Back in February anarsoul ported Linux 4.4 for the Zipit Z2 which added device tree support and some other bits. Around the same time I started working on getting OpenWrt trunk to build for the Zipit. In January, OpenWrt decided to remove pxa support because of a lack of maintenance. The OpenWrt build system allows for installing feeds so I created a new pxa target feed that can be built with openwrt trunk. In addition to the new kernel and new OpenWrt, we also have an updated u-boot with some fancy new features.
I’ll start with the new u-boot features. There is font support in u-boot and we now have a smaller font available to see more text on the screen. The background is now black with white text which makes it easier to read. And finally, there is usb host support so you can actually boot the Zipit from a usb storage device. You can build it from anarsoul’s github repo or use my binary.
The new linux kernel can be built from anarsoul’s repo or my fork of his repo.
There is no difference between the two github repos for branch v4.4-z2, but the OpenWrt kernel has an additional patch to change the flash partition layouts. Update: I have a fix for card detection in my github sources. In addition to building the kernel you also need to make it a uImage (for u-boot) and add the dtb file (device tree). After the kernel and dtb is built, you can use the following script to make a bootable kernel:
cat arch/arm/boot/zImage arch/arm/boot/dts/zipit-z2.dtb >zImage-dtb
mkimage -A Arm -O linux -C none -T kernel -a 0xA0008000 -e 0xA0008000 -n uImage -d zImage-dtb uImage
Some of the major differences in the new kernel are:
I have a new OpenWrt repo setup called “bleeding_edge” built from openwrt-trunk with the pxa-target and zipit-packages feeds. Not all of the packages are working yet but there is a good base to start playing with. See the README in the bleeding edge directory for instructions on installing. If you would like to help out with updating packages or build your own bleeding edge, the instructions are in the github readme for openwrt-pxa-target. My goal is to get a good set of packages working and have a reproducible build from the OpenWrt tree. The base build should fit in the internal 8Mb flash with a squashfs (read only) and jffs2 (writable) partition. To keep the squashfs as minimal as possible I have disabled some of the typical OpenWrt packages like procd and other bits that are required by the base-files package. I created a new zipit-base-files package which attempts to emulate the original OpenWrt base-files. Basically, I try to use busybox apps for things like inittab, init.d and module loading. This is a problem for some packages that have procd init scripts such as dropbear (which I’ve already fixed in zipit-base-files). Perhaps there’s a way to emulate procd?
So far, the only change I’ve needed in the official openwrt tree is for module installation (patch). There is a patches directory in openwrt-pxa-target that should be applied to the openwrt and openwrt-packages trees as described in the README.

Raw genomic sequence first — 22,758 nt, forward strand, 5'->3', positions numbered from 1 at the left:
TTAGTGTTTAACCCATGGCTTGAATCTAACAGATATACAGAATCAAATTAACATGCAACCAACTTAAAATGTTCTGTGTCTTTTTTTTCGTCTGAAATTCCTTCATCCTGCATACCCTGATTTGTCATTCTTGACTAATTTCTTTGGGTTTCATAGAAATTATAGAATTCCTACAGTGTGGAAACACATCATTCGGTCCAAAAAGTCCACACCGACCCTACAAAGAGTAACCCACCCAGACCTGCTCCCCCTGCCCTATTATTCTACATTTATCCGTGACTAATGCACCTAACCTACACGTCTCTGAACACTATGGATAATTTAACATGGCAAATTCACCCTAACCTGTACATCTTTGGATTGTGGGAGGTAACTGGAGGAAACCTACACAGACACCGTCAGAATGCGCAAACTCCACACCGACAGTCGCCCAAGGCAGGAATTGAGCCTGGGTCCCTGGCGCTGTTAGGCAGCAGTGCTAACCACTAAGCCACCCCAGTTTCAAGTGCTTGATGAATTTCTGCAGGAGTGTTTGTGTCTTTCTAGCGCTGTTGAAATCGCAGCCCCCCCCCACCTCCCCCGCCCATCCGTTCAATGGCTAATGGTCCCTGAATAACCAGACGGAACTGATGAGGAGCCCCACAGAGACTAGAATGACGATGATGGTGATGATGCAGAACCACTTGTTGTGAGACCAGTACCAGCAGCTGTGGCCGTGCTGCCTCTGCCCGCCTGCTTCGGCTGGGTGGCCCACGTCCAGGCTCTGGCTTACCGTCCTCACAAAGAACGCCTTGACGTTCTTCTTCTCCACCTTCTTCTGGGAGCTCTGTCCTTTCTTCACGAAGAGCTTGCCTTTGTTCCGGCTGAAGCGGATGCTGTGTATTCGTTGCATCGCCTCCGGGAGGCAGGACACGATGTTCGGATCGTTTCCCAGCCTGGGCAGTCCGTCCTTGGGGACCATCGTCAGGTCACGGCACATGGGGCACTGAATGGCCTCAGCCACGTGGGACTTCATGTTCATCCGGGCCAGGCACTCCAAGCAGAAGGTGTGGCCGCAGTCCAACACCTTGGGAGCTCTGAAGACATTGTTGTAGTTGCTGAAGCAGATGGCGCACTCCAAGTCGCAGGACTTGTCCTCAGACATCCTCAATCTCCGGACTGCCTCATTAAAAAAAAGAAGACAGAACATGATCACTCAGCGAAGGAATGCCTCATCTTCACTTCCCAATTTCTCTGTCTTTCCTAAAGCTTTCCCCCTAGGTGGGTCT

Update: I pushed all the bleeding edge stuff to the OpenWrt-zipit github. You can build bleeding edge by following the instructions in the openwrt-pxa-target repo there. I have also created a general wiki for bleeding edge on github.
There is a new ‘testing’ branch that I’m using for the openwrt-zipit-packages feed. Any new package updates are being pushed there. At some point I would like to get all this wrapped up into the openwrt-zipit organization github so all the members can push changes.
Gmenu2x needed some fixes to build with the new musl libc. I also decided to pull out all the extra launcher and icon files from the default gmenu2x theme to save a little space. I’m in the process of moving those icons and launchers to separate packages in the form of ‘gmenu2x-(package)’. So, if you want to install the new FreeDoom game and have a slick icon in gmenu2x, just run ‘opkg install gmenu2x-freedoom1’ or ‘opkg install gmenu2x-freedoom2’. The new Gmenu2X code is also up on github in my testing branch.
Here’s a list of some packages known to be broken:
Another new feature in bleeding edge is the ability to load the wifi mac address from the u-boot environment. You can set the macaddr u-boot variable from the u-boot prompt with the command (the real mac address is printed on the sticker in the battery compartment):
setenv macaddr 01:02:03:04:05:06
Alternatively, you can set the u-boot environment variable from OpenWrt by installing the uboot-envtools package and use the command:
fw_setenv macaddr 01:02:03:04:05:06
Included in the bleeding edge repo is my new ebindkeys+bldaemon. Previously we’ve been using the two programs as separate daemons. I combined the two into one program and added some configuration features (see /etc/ebindkeysrc).